Trump Fails to Convince Barron’s School to Fully Reopen in the Fall

The president is more cavalier about COVID-19 than his son's school is willing to be.

Originally Published: 

President Trump continues to insist that schools across the country must fully reopen in the fall, contending that in-person instruction is both safe and necessary. He says he has “no qualms” about the children and grandchildren in his family returning to school full-time.

His son’s school has plenty of qualms.

St. Andrew’s Episcopal School in Potomac, Maryland, told parents that it is still in the process of choosing between distance learning and a hybrid model that would include both on- and off-campus education. A final decision won’t come until August 10, but full-time on-campus teaching will not be happening any time soon.

That means that Barron Trump, the president’s 14-year-old son and a St. Andrew’s student for the past three years, will either be taking all of his classes in front of a computer or alternating weeks of distance learning with weeks on campus.

The school also seems unmoved with the pro-reopening message of a CDC directive — issued after the president called an earlier guidance “very tough and expensive.”

At a press conference yesterday, the president acknowledged that delays might be necessary but that “reopening our schools is also critical to ensuring that parents can go to work and provide for their families.”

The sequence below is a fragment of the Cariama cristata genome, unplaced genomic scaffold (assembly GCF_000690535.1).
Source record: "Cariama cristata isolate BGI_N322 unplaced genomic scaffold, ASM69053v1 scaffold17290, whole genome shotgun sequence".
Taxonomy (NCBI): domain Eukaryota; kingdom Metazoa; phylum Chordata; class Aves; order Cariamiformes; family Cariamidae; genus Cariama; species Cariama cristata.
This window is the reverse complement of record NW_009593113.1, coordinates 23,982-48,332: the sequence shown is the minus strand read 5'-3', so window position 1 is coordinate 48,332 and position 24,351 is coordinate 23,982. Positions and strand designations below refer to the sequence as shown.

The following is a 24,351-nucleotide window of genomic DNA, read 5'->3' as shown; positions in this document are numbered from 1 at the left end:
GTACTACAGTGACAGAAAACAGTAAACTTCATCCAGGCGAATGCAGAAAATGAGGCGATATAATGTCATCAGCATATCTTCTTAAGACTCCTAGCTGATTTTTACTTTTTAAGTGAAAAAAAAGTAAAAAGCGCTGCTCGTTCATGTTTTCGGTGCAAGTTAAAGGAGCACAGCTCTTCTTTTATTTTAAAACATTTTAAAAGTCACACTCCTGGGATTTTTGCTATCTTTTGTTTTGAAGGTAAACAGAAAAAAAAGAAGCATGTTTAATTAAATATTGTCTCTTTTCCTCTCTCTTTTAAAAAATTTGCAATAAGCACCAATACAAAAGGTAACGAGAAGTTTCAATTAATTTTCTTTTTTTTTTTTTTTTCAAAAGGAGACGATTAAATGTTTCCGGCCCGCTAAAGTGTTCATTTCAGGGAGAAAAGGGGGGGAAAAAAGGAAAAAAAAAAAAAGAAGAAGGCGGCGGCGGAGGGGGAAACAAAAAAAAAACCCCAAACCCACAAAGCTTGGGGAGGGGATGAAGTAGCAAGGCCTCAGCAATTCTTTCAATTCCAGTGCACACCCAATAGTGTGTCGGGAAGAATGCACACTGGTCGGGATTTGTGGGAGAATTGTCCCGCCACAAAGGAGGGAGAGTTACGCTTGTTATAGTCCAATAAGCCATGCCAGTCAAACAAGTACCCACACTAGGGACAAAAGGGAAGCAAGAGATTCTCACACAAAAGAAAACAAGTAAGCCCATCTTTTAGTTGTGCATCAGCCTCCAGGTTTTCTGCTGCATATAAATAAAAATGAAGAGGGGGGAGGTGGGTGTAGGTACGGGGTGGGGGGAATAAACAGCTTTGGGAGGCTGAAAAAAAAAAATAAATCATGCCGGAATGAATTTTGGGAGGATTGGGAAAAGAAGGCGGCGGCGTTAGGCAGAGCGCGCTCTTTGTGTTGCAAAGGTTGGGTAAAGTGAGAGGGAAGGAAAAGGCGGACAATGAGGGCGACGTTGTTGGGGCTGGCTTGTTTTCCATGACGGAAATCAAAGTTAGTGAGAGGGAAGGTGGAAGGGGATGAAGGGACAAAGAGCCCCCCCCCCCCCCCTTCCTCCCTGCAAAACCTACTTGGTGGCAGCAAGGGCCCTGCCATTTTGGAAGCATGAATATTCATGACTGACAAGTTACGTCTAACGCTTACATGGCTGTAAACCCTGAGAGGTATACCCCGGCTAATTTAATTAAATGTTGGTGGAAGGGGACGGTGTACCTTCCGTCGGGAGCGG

Translation: Trump wants to reopen schools because when kids go to school their parents can go to work, contributing to an economy that will have to improve dramatically if Trump has any shot of winning legitimate reelection. If the well-being of the kids or the parents was his paramount concern, then he’d be doing a hell of a lot more to help people struggling in the coronavirus economy.

What Barron’s school does is obviously pretty insignificant on a practical level. But that the president can’t even convince his own son’s school to follow his advice doesn’t bode well for his ability to convince public schools to open (without repeating threats to withhold federal funding) or earn the votes of parents worried that going back to full-time school in the fall will put their kids’ health at risk.

This article was originally published on